“Could you please repeat that?”
After listening to the lengthy list of Jeremy Schilling’s accomplishments, even those with perfect hearing might need to hear it again.
Jeremy, 15, a junior at El Dorado High School in Placentia, has been hearing-impaired since age 3, when a high fever left him without half the normal capacity.
But except for occasional trouble in catching the subtleties of a conversation, Jeremy has triumphed over his disability. In the past year he has achieved both of his lifelong goals: becoming an Eagle Scout and earning a black belt in karate.
Jeremy says he lives three lives. “There’s the martial arts Jeremy who’s nothing but self-defensive--the Jean Claude Van Damme type. Then there’s the Boy Scout Jeremy Schilling who’s 100% a Boy Scout. Then there’s the Jeremy Schilling--the home type.”
At 7, motivated by martial arts movies, Jeremy enrolled in a martial arts class. After receiving his brown belt in 1990, he joined American Martial Arts Academy in Fullerton and became an instructor to some of the 109 students.
A few months ago Jeremy participated in a tournament to earn his black belt. Judges asked Jeremy to perform basic techniques and exercises. Then, for three minutes, he sparred with students of other belts. Finally, to the dismay of his mother, Diane Schilling, who had just strolled into the studio, Jeremy sparred with four black belts simultaneously, a grueling test of stamina.
Jeremy has overcome his disability so well that most of the other students do not even realize he has one, says Brad Wenneberg, Jeremy’s instructor. “He’s vital for this studio,” Wenneberg said. “He has taken what he’s learned and has freely given it back to the students.”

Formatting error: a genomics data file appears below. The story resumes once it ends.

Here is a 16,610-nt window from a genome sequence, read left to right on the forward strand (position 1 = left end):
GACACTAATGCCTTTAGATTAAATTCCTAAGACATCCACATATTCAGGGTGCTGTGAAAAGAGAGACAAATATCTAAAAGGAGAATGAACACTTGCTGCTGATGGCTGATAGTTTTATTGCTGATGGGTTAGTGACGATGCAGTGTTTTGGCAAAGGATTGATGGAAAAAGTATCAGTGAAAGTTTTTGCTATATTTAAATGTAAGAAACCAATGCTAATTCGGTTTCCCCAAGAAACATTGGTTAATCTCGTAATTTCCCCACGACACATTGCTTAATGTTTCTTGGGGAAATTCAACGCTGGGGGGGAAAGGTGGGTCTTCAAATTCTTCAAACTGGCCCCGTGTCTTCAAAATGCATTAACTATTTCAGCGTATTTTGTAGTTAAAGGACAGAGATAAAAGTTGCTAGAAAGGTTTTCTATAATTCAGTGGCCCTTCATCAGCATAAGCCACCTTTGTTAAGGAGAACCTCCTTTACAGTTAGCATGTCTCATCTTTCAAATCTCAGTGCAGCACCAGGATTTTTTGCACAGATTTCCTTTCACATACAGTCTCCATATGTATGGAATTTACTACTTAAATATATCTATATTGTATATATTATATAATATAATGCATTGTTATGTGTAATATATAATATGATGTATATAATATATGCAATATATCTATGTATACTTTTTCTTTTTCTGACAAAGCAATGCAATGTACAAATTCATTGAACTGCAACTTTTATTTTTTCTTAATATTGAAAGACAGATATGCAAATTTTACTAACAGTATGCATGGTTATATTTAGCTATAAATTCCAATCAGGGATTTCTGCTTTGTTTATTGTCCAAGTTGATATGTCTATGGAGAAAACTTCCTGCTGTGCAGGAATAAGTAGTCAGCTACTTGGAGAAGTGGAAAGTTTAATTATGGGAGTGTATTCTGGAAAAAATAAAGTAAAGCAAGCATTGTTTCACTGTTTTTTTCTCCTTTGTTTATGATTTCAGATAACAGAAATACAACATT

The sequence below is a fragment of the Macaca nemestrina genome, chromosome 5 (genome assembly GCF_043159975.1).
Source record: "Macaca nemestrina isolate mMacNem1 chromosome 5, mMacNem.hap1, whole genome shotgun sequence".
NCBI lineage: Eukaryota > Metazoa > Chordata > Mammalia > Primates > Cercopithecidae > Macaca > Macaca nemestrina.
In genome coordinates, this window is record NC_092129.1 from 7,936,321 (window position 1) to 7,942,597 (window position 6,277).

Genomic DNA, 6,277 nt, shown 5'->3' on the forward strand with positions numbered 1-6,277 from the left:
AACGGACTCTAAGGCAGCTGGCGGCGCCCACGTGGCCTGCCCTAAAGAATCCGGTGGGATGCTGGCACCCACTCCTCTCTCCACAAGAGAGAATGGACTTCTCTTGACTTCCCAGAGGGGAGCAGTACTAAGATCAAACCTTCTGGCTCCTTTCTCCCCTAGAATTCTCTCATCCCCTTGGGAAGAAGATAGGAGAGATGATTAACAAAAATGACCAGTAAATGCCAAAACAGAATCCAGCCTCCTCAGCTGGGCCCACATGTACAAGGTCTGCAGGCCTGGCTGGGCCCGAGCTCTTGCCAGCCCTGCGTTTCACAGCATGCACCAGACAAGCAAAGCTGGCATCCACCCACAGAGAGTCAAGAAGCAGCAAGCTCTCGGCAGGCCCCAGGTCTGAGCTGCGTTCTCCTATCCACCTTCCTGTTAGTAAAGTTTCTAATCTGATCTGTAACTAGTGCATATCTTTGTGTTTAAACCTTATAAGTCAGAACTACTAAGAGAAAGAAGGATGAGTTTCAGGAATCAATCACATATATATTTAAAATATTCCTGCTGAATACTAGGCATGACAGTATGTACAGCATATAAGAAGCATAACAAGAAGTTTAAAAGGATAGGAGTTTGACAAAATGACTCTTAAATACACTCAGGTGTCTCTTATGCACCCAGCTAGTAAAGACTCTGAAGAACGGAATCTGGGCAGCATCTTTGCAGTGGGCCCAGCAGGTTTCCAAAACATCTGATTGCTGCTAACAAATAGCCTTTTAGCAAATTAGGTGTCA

Reaching the highest level of Boy Scouts was another test of maturity that Jeremy sailed through. Only 2% of all Scouts ever reach that rank, and the number of Eagle Scouts with disabilities is infinitesimal.
He entered scouting at age 6 when he joined the Tiger Cubs, the youngest unit of the Boy Scouts of America. After becoming a member of Troop 780 five years later, he began to blaze his six-year trail to Eagle, culminating with a court of honor ceremony in April.
To fulfill his project necessary to achieve his Eagle rank, Jeremy, with help from his fellow Scouts, repainted the parking lot curbs at the Placentia-Yorba Linda Unified School District offices. Jim Adamson, Scoutmaster of Troop 780 for the past two years, said that Jeremy has done his duty like any other Scout.
“He’s put his nose to the grindstone, and he’s done the job,” Adamson said, adding that Jeremy’s disability is “a non-issue. He doesn’t expect any special privileges. He provides a good example as to impairments’ not getting in the way of achieving his goals.”
Copying a simple cartoon character in elementary school propelled Jeremy into the world of drawing, which he continues to roam. After drawing the cover of a flyer for his junior high school band, a teacher submitted his work to World Around You, a magazine published by and for the hearing-impaired. Jeremy was paid to do artwork for six editions of the magazine.
In the spare time he has left, Jeremy plays the guitar, a hobby he picked up just this spring.
Jeremy’s current goal is acting. After completing a beginning drama class at El Dorado High, he won both the most improved and best actor awards.
Although he credits his mother with helping him excel, she insists the real motivating force is within Jeremy.
“He’s done a lot on his own,” she said. “I encouraged him not to give up. I really knew he could do it.”